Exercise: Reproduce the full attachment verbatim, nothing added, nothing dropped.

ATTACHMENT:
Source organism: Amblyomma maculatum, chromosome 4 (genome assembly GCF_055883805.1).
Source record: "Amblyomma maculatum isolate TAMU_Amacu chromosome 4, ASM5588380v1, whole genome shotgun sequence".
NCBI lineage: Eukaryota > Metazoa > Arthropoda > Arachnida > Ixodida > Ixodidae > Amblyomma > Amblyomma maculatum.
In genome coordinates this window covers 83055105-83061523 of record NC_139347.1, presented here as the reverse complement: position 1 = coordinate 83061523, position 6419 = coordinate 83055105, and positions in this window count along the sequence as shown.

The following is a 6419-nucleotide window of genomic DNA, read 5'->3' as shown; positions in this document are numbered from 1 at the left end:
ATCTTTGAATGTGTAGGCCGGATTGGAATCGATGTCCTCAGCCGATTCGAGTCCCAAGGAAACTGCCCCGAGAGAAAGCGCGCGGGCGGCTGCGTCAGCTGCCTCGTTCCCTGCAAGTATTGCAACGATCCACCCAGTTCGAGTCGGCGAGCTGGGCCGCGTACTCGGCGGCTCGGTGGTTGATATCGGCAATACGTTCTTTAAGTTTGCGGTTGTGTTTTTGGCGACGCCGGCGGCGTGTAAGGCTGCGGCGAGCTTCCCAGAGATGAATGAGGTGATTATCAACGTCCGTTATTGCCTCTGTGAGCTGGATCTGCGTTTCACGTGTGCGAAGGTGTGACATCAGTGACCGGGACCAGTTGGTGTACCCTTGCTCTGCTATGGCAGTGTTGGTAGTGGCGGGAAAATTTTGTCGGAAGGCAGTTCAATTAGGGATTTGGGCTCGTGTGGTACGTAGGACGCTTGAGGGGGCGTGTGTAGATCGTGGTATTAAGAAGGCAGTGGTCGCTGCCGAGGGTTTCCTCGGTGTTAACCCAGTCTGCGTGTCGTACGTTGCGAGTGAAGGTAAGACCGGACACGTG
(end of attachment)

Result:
Source organism: Amblyomma maculatum, chromosome 4 (genome assembly GCF_055883805.1).
Source record: "Amblyomma maculatum isolate TAMU_Amacu chromosome 4, ASM5588380v1, whole genome shotgun sequence".
NCBI lineage: Eukaryota > Metazoa > Arthropoda > Arachnida > Ixodida > Ixodidae > Amblyomma > Amblyomma maculatum.
In genome coordinates this window covers 83055105-83061523 of record NC_139347.1, presented here as the reverse complement: position 1 = coordinate 83061523, position 6419 = coordinate 83055105, and positions in this window count along the sequence as shown.

The following is a 6419-nucleotide window of genomic DNA, read 5'->3' as shown; positions in this document are numbered from 1 at the left end:
ATCTTTGAATGTGTAGGCCGGATTGGAATCGATGTCCTCAGCCGATTCGAGTCCCAAGGAAACTGCCCCGAGAGAAAGCGCGCGGGCGGCTGCGTCAGCTGCCTCGTTCCCTGCAAGTATTGCAACGATCCACCCAGTTCGAGTCGGCGAGCTGGGCCGCGTACTCGGCGGCTCGGTGGTTGATATCGGCAATACGTTCTTTAAGTTTGCGGTTGTGTTTTTGGCGACGCCGGCGGCGTGTAAGGCTGCGGCGAGCTTCCCAGAGATGAATGAGGTGATTATCAACGTCCGTTATTGCCTCTGTGAGCTGGATCTGCGTTTCACGTGTGCGAAGGTGTGACATCAGTGACCGGGACCAGTTGGTGTACCCTTGCTCTGCTATGGCAGTGTTGGTAGTGGCGGGAAAATTTTGTCGGAAGGCAGTTCAATTAGGGATTTGGGCTCGTGTGGTACGTAGGACGCTTGAGGGGGCGTGTGTAGATCGTGGTATTAAGAAGGCAGTGGTCGCTGCCGAGGGTTTCCTCGGTGTTAACCCAGTCTGCGTGTCGTACGTTGCGAGTGAAGGTAAGACCGGACACGTG